Despite having many of them duplicated on CD, I covet the vinyls, and have no good reason for doing so.
      Regards as always, Pete. x

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  2. In this modern day, it’s no longer necessary to clutter one’s house with books, DVDs, and CDs (not to mention VHS and vinyl). Unfortunately, I began collecting them long before the advent of Kindle, Netflix, and Spotify. As a result, I also have a household of shelves stuffed with antiquated media with which I cannot bear to part. It may be old-fashioned, but I take pleasure in browsing my personal library of literature, music, and film. In so doing, I allow familiar titles to suggest themselves.

    In the case of books, I always note the last date read, and so, if a title piques my interest, I can determine if enough time has elapsed to justify rereading it. Now and then, of course, I discover books whose pages I’ve never turned, Recently, I found that although I remembered reading “Un cœur simple” in college, I had apparently never read “La Légende de Saint Julien l’Hospitalier” or “Hérodias,” the other two novellas in Flaubert’s “Trois contes.” I finished the book (all three novellas) on October 18th (so noted), and soon thereafter began reading for the first time a collection of Diderot’s writings (“Pensées philosophiques,” “Lettre sur les aveugles,” and “Supplément au Voyage de Bougainville”). Once I have given Diderot his due, I will note the date, and once again browse the shelves. Will I opt for popular, or once again go with classic? With over 800 titles (mostly in French) beckoning for attention, I have no way of knowing at this time!

    Whatever book I choose to read, it will eventually end up back on a shelf. And there it will sit, in full view, like a trophy of my literary initiative. As for DVDs and CDs, they may not represent any form of accomplishment, but they do instill pride of ownership, and, as with books, offer tangible clues to my identity in terms of my personal preferences.

    Unlike a list of downloads that can only be viewed on a screen, my library of books, DVDs, and CDs is an integral part of my environment. It not only speaks to me, but to anyone who crosses the threshold and enters into my world. It’s my clutter, and it’s here to stay.

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    1. Like you David, I am from the pre-Kindle/Cloud generation. I actually like to look at the physical objects. I can read book jackets, CD liners with lyrics and photos, and enjoy the variety of colours and designs on the DVD boxes. I did consider putting all the music into a hard drive device, that will search my collection, or play songs randomly. http://www.brennan.co.uk/ It is a fairly expensive proposition though, and requires somewhere to site yet more hardware, with accompanying speakers.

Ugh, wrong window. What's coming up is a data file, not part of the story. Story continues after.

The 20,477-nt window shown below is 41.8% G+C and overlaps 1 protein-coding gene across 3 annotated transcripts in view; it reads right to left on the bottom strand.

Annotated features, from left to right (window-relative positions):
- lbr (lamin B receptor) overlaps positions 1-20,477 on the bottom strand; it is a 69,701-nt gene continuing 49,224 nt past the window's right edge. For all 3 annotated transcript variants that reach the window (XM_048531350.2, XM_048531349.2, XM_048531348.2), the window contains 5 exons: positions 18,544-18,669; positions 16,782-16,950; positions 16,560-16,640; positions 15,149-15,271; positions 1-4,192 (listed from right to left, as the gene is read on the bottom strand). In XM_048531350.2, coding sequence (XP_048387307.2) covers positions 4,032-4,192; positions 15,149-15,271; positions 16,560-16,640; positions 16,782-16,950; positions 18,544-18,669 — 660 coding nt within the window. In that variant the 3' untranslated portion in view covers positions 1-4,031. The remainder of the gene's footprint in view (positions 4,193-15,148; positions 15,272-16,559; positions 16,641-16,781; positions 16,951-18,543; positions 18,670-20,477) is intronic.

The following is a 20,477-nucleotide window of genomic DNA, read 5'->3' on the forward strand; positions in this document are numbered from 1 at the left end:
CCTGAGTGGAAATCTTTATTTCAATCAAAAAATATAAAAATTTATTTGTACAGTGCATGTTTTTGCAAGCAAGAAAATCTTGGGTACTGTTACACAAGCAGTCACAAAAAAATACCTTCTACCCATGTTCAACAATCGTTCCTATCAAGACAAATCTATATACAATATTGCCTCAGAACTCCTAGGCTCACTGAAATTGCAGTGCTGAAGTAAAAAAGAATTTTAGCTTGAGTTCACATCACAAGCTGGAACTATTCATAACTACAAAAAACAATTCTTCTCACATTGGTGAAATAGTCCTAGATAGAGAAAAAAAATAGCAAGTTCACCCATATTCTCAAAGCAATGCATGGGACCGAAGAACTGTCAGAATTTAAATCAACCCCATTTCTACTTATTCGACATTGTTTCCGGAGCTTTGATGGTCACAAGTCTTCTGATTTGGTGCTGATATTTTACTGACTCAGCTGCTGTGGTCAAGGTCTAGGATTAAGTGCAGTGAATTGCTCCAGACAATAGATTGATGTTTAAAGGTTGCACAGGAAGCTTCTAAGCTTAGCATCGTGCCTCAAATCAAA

As for electronic books, I have found little pleasure in reading something in this way. It just doesn’t sit right with me. I still feel the need to turn a page, flick back to confirm a character, or refresh my mind about an event.
      We are on the same page as far as all this stuff is concerned!
      Best wishes from Norfolk, Pete.

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  3. Your post was the first thing I saw when I opened WP a few minutes ago. I can visualize how your office looks now. You got me curious with the books, you must have so many in those boxes. I am planning to organize my shelves too and put the older ones on the lower shelves. The books I value are usually displayed in our living area and some are placed on the highest shelf. Like you, there are still so many books that I haven’t touched. I am guilty of being a book hoarder 🙂

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    1. Most of the large hardbacks are non-fiction history Arlene. There is quite a large selection of books (and a few novels) about The American Civil War, English Civil War, and both world wars. I don’t have a lot of novels, but I have kept some of the ones that really stuck with me in the past. Then there are the reference books; maps, atlases, photography, etc. It is not so much the number of books, as the size of some of them. They wil be sorted eventually, now that the process has begun.
      Best wishes from England, Pete.